No-brainer advice for everyone

ReAnne Utemark

The most exciting thing about going back to school is the anticipation. Getting ready on the first day, making sure you have all of your supplies in your new backpack and getting to class early because you’re excited. Of course, it all goes downhill from there to barely getting dressed, having to bum a piece of paper off of someone in your class and running to get to class 10 minutes late.

Maybe that’s just me.

As the freshmen begin to explore and shape their collegiate experience, here is a warm welcome to Washburn and some advice, although you are probably tired of hearing advice from your parents, your older brother, your neighbor and your guidance counselor. The people telling you to get involved on campus are correct, being a part of an organization or a project can be one of the most fulfilling things to participate in. However, you must also consider that you are at an institution for higher learning, emphasis on the “learning.” College is not a time to join as many clubs as you can and then be too worn out from all the events that you cannot keep your eyes open to do your homework. It is also not a time to get drunk every weekend and being too hung over to do your homework. College is a time to absorb as much knowledge as you can and use it to better yourself and the world around you.

I am still excited about going back to school and I have been since kindergarten. So, most of you are thinking that I am that kid in class that always has their hand raised and is always contributing to the conversation and worse, always has their work done. Yeah, I am that kid and, for the most part, I am pretty proud of it. Not because I like brown-nosing or being a teacher’s pet, which does still exist in college, but because I like to learn things. I, as a student, value the education I am paying for and that professors are taking the time to provide.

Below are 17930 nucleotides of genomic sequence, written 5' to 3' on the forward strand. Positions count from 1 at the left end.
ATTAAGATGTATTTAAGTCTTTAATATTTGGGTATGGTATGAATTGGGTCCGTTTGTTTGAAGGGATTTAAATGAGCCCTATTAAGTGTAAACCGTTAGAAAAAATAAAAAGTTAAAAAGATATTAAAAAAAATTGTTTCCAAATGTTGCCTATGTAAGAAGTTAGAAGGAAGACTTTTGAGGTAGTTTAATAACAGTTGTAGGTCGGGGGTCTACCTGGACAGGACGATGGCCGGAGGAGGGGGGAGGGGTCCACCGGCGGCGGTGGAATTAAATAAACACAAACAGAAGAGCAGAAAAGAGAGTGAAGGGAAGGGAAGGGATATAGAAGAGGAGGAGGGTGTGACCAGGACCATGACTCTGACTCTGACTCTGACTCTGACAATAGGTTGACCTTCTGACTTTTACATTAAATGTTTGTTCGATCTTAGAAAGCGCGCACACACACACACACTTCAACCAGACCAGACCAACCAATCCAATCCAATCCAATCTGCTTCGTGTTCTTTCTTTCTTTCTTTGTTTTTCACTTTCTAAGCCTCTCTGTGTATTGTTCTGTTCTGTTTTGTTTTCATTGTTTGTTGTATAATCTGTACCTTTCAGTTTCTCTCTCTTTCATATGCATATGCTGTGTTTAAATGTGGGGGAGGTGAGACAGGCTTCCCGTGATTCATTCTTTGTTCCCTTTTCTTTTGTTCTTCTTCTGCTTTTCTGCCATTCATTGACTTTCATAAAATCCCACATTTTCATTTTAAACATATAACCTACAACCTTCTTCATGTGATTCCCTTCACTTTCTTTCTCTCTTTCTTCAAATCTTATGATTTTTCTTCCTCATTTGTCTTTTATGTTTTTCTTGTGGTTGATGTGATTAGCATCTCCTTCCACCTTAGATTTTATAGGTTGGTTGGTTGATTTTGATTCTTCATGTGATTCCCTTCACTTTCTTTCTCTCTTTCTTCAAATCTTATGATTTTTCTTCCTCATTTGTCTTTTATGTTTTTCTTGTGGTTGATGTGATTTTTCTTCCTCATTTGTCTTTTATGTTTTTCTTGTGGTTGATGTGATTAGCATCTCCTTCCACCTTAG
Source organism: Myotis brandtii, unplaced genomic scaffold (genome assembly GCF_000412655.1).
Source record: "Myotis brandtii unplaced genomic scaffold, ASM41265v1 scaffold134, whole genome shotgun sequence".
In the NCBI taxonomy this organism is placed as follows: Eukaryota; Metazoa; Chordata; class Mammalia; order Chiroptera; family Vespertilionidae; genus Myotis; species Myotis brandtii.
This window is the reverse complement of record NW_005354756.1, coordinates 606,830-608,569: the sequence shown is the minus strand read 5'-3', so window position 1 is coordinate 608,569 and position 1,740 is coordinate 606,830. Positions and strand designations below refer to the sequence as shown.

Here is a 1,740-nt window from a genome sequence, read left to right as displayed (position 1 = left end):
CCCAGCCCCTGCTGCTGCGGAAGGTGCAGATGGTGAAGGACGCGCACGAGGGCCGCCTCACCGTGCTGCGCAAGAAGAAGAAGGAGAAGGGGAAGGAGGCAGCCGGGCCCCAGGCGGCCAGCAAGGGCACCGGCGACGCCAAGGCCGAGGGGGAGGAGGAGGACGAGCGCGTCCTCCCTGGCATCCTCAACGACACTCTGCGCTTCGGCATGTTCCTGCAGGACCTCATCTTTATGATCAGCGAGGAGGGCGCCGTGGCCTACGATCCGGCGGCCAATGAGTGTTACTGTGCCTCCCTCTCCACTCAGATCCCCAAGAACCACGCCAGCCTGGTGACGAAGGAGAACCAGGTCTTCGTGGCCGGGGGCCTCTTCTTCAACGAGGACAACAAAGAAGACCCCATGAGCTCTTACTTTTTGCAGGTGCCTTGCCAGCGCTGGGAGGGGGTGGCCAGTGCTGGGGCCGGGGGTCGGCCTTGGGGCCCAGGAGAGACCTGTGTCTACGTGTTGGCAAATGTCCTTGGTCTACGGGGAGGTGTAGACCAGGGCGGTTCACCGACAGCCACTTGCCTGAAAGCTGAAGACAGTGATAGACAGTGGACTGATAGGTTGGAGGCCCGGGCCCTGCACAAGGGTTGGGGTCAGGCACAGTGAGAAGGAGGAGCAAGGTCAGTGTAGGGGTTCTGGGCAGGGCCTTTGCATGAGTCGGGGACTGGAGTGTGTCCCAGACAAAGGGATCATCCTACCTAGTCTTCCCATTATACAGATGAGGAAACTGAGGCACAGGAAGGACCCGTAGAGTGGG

It is unclear why people blow off classes, sleep in class, do not do their homework and overall disregard the class – this is particularly true of general education classes. The standard chorus of whines that are a variation of “this has nothing to do with my major” really just don’t make sense. Sure, it does not seem like your psychology class has anything to do with business or that your history class has anything to do with chemistry, but everything is tied together. To learn about only one’s own discipline restricts onesself and creates a one-dimensional mind. For example, if you understand basic psychology, it’s much easier to create effective advertising.

You cannot be in class all the time, nor do you want to be. Sometimes you didn’t have time to do the reading and you can’t participate. This is understandable, however, every effort should be made to make the most of one’s time in the classroom, with professors that largely have a terminal degree in their field and fewer than 250 students in each class.

To look at it from a strictly financial point of view, you are wasting your money if you waste a class. To look at it from a scholarly point of view, you are wasting your chance to learn information from someone who has studied this for probably his or her entire academic lives.

Freshmen, welcome to campus, have fun, but remember why you are here. Everyone else, welcome back and remember the same thing.